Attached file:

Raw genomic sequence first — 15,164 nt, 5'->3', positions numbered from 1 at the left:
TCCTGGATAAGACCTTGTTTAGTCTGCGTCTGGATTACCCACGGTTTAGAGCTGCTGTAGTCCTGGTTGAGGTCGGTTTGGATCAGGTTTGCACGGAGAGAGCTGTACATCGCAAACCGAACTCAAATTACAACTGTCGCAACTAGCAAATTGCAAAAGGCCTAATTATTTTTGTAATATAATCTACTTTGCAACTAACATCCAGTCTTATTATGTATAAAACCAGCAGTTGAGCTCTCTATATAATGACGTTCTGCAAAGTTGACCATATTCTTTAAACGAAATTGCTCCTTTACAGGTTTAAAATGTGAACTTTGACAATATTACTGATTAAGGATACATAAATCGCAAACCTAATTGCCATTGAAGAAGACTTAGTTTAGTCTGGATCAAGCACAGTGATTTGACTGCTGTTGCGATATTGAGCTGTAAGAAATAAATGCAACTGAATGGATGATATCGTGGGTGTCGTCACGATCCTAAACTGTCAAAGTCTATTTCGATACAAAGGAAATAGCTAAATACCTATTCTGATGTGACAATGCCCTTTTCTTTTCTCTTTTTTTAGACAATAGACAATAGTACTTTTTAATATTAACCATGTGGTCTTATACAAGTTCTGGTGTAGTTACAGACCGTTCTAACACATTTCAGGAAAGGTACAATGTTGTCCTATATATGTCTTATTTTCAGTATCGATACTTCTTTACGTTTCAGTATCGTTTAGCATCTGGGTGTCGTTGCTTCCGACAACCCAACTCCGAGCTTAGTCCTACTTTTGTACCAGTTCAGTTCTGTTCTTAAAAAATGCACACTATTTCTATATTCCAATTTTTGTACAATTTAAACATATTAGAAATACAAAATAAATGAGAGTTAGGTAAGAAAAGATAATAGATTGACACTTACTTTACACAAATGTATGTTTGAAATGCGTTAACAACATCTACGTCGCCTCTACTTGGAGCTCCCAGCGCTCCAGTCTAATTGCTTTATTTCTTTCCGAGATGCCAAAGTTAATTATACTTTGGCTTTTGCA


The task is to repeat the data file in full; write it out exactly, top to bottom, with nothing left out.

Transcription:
Raw genomic sequence first — 15,164 nt, 5'->3', positions numbered from 1 at the left:
TCCTGGATAAGACCTTGTTTAGTCTGCGTCTGGATTACCCACGGTTTAGAGCTGCTGTAGTCCTGGTTGAGGTCGGTTTGGATCAGGTTTGCACGGAGAGAGCTGTACATCGCAAACCGAACTCAAATTACAACTGTCGCAACTAGCAAATTGCAAAAGGCCTAATTATTTTTGTAATATAATCTACTTTGCAACTAACATCCAGTCTTATTATGTATAAAACCAGCAGTTGAGCTCTCTATATAATGACGTTCTGCAAAGTTGACCATATTCTTTAAACGAAATTGCTCCTTTACAGGTTTAAAATGTGAACTTTGACAATATTACTGATTAAGGATACATAAATCGCAAACCTAATTGCCATTGAAGAAGACTTAGTTTAGTCTGGATCAAGCACAGTGATTTGACTGCTGTTGCGATATTGAGCTGTAAGAAATAAATGCAACTGAATGGATGATATCGTGGGTGTCGTCACGATCCTAAACTGTCAAAGTCTATTTCGATACAAAGGAAATAGCTAAATACCTATTCTGATGTGACAATGCCCTTTTCTTTTCTCTTTTTTTAGACAATAGACAATAGTACTTTTTAATATTAACCATGTGGTCTTATACAAGTTCTGGTGTAGTTACAGACCGTTCTAACACATTTCAGGAAAGGTACAATGTTGTCCTATATATGTCTTATTTTCAGTATCGATACTTCTTTACGTTTCAGTATCGTTTAGCATCTGGGTGTCGTTGCTTCCGACAACCCAACTCCGAGCTTAGTCCTACTTTTGTACCAGTTCAGTTCTGTTCTTAAAAAATGCACACTATTTCTATATTCCAATTTTTGTACAATTTAAACATATTAGAAATACAAAATAAATGAGAGTTAGGTAAGAAAAGATAATAGATTGACACTTACTTTACACAAATGTATGTTTGAAATGCGTTAACAACATCTACGTCGCCTCTACTTGGAGCTCCCAGCGCTCCAGTCTAATTGCTTTATTTCTTTCCGAGATGCCAAAGTTAATTATACTTTGGCTTTTGCA